Spaghetti Box Kids

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Kids’ Art: The Wind

April 15th, 2012 · 8 Comments

wind art projectTeachers and parents often use storybooks to inspire art projects. Let’s face it, it’s an easy transition from storybook to art project. Yet, despite the common appearance of wind in stories (even as a main character in the often re-told fable, The North Wind and the Sun) you do not see many art project ideas for the wind. Here’s a wind art project for kids that’s fun to do and only takes a few minutes.


-three straws
-two sheets of ordinary 8.5” x 11” paper
-invisible tape
-one Popsicle stick (optional)

What to do:

1. Tape three straws together. Just wrap a a small amount of tape around one end of the straws, then do the same thing on the other end.

2. Tape the three straws to a Popsicle stick. Leave about 1.5 inches of Popsicle stick exposed. If you don’t have a Popsicle stick you can skip this step. (figure 1)

art project with popsicle sticks

3. The flap: (8.5” long x 1.5” wide) Cut a strip of paper 8.5” long and about 1.5” wide. Think of it like you are cutting the header off of a document. If your child is doing the cutting, make a line first, then let her cut along the line. Now tape the flap to the Popsicle stick. Tape it right about even to the end of the straws. (figure 2) (If you are not using a Popsicle stick, just tape the flap directly to the bottom of the three straws).

art project with straws

You’re done making the wind flap.

You can test the flap right now by blowing through the three straws. Just position the flap on top so that it hangs over the opening of the straws. When you blow, the flap should wave vigorously.

Now comes the decoration. You can decorate your project any way you like. Here’s one option that uses curled paper to look like wind currents:

4. Decoration (11” long x 2.5” wide) Cut a piece of printer paper along the length so that it is 11” long. The width should be about 2.5.” Now fold the length in half so that it ends up only 5.5” long. (figure 3 and 4)

measuring with kids
5. Now fold approximately one inch of the closed end onto itself. (figure 5)

6. Decorate the front and back with crayon or marker. Any decoration will look good. (figure 5 and 6)

coloring with kids

7. Cut thin strips from the open end toward the closed end. Don’t cut into the one inch fold you made in step five. (figure 7)

how to represent the wind

8. Use the edge of scissors to curl the paper the way you curl a ribbon (practice on scrap paper if you need to). (figure 8)

wind art decoration

9. Now roll the one inch strip you made in step five like a hat band. (figure 9 and 10)

10.Wrap the “hat band” around the three straws and secure with tape. ((figure 11)

11. Your wind art project is now complete. ((figure 12)

12.When you blow, hold it so the flap hangs over the opening of the straws—that way the flap will wave energetically every time.

wind decoration

Once you get the hang of this wind art design, try some variations. For example, try two straws instead of three. Or four straws. Make the flap longer, or thinner or fatter and see what happens. You can also try two flaps instead of one. What happens if you put holes in the flap, or cut a design along the edges? There’s really no limits to the variations you can pursue. Good luck!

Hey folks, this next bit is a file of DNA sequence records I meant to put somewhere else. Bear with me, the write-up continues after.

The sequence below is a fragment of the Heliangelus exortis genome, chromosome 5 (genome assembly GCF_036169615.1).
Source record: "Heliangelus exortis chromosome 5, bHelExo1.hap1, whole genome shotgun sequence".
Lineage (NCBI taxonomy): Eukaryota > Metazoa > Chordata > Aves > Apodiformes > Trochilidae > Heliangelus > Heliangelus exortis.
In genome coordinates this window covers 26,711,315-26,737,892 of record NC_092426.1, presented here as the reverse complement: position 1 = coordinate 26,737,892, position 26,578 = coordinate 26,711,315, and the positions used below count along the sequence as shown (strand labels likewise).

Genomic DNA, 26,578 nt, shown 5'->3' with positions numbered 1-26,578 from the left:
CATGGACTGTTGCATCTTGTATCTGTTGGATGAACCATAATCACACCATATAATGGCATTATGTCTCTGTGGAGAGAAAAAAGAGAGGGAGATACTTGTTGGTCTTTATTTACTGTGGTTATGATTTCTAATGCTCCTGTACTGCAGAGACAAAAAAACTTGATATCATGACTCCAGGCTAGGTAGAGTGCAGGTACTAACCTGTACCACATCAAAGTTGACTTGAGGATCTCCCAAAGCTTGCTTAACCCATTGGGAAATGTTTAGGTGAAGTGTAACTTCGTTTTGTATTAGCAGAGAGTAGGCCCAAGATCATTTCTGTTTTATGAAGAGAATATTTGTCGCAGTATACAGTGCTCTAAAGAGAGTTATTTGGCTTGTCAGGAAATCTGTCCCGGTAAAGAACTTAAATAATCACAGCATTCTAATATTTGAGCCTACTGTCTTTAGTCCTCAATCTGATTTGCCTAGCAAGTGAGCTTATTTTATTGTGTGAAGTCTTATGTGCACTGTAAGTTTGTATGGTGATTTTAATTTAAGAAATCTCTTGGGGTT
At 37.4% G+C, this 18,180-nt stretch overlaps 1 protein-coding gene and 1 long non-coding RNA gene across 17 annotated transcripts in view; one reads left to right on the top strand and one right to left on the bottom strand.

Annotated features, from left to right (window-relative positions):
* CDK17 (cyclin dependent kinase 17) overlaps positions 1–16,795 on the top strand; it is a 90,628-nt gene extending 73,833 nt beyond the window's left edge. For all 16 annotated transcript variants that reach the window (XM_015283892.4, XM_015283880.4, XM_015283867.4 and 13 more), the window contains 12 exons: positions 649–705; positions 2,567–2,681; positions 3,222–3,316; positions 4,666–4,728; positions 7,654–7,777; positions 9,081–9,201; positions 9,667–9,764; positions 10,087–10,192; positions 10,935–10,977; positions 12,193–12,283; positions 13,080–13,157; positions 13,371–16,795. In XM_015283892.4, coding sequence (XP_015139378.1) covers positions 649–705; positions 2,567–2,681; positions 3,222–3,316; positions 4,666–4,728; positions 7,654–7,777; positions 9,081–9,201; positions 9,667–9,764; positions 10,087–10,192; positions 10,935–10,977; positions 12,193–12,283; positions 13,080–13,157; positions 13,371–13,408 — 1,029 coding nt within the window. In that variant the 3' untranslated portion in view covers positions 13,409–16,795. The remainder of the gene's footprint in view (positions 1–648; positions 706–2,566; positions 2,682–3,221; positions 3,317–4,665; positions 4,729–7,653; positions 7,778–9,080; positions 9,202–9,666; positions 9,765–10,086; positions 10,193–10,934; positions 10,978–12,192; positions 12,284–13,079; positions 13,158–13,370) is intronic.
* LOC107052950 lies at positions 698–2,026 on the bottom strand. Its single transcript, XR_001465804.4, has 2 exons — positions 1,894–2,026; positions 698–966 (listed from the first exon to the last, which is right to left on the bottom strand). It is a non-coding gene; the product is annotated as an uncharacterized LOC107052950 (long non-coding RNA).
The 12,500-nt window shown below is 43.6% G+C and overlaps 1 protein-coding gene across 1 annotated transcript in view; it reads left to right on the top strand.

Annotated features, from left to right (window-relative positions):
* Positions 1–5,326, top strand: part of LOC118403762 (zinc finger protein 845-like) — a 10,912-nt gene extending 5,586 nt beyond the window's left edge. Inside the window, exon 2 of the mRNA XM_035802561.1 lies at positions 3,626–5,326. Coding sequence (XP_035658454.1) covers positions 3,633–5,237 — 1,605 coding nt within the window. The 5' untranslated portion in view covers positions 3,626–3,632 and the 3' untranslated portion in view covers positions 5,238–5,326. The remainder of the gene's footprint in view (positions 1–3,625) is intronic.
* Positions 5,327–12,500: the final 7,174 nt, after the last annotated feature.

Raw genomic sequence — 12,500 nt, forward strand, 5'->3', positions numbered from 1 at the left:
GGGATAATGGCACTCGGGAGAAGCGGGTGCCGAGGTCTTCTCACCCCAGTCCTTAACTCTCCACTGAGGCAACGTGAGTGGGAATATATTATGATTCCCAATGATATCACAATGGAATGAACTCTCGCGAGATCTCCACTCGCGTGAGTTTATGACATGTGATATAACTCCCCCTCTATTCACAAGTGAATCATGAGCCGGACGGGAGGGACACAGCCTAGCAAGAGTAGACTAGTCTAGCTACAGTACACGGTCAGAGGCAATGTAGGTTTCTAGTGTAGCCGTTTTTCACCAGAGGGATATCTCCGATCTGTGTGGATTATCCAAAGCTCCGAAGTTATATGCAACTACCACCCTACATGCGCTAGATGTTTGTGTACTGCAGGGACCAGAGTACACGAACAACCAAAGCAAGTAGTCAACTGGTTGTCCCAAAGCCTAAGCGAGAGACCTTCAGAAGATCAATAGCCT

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Tags: Kids’ Activities · Kids' Art Projects

8 responses so far ↓

  • 1 Amy // Apr 15, 2012 at 5:18 pm

    Excellet project. I’m so glad you made this available (…with illustratons…)!


  • 2 Alex // Apr 15, 2012 at 5:36 pm

    I love the idea! I remember that book– beautiful pictures and great execution. I can’t wait to try this one :)

  • 3 Spaghetti Box Kids // Apr 15, 2012 at 6:16 pm


    Thanks for weighing in. Good to hear you like the project. I’ve seen next to nothing for this kind of activity, so I figured it was time to put something out there.

    And hey, how many art projects can you play with?


  • 4 Margo // Apr 15, 2012 at 11:43 pm

    Wow-THat looks cool. Great work illustrating the instructions! There’s nothing worse than not being able to follow what the heck is going on. But you make it look easy. Can’t wait to try it with my 2 kiddos!

  • 5 Spaghetti Box Kids // Apr 16, 2012 at 2:01 am

    Margo- I know what you mean about directions that sometimes don’t make sense. A picture or illustration almost always helps. Thanks for sharing your enthusiasm for this project. Good luck–


  • 6 Ann // Apr 16, 2012 at 11:41 am

    Your content is always original as well as useful/ relevant. This looks very visual, the fact that kids can play with it makes it that much more appealing. Nice job!

  • 7 Spaghetti Box Kids // Apr 17, 2012 at 1:43 am

    Ann, thanks for the comment. I’m glad the project appeals to you visually. Using bright colors in step six makes all the difference. Cheers, and thanks again. –AV

  • 8 Spaghetti Box Kids // Apr 24, 2012 at 2:03 am

    Alex- I missed your comment (above). Thanks for popping in and sharing your thoughts. That’s cool you remember The North Wind and the Sun. It’s a great kids’ story. Have fun with the project. Cheers-

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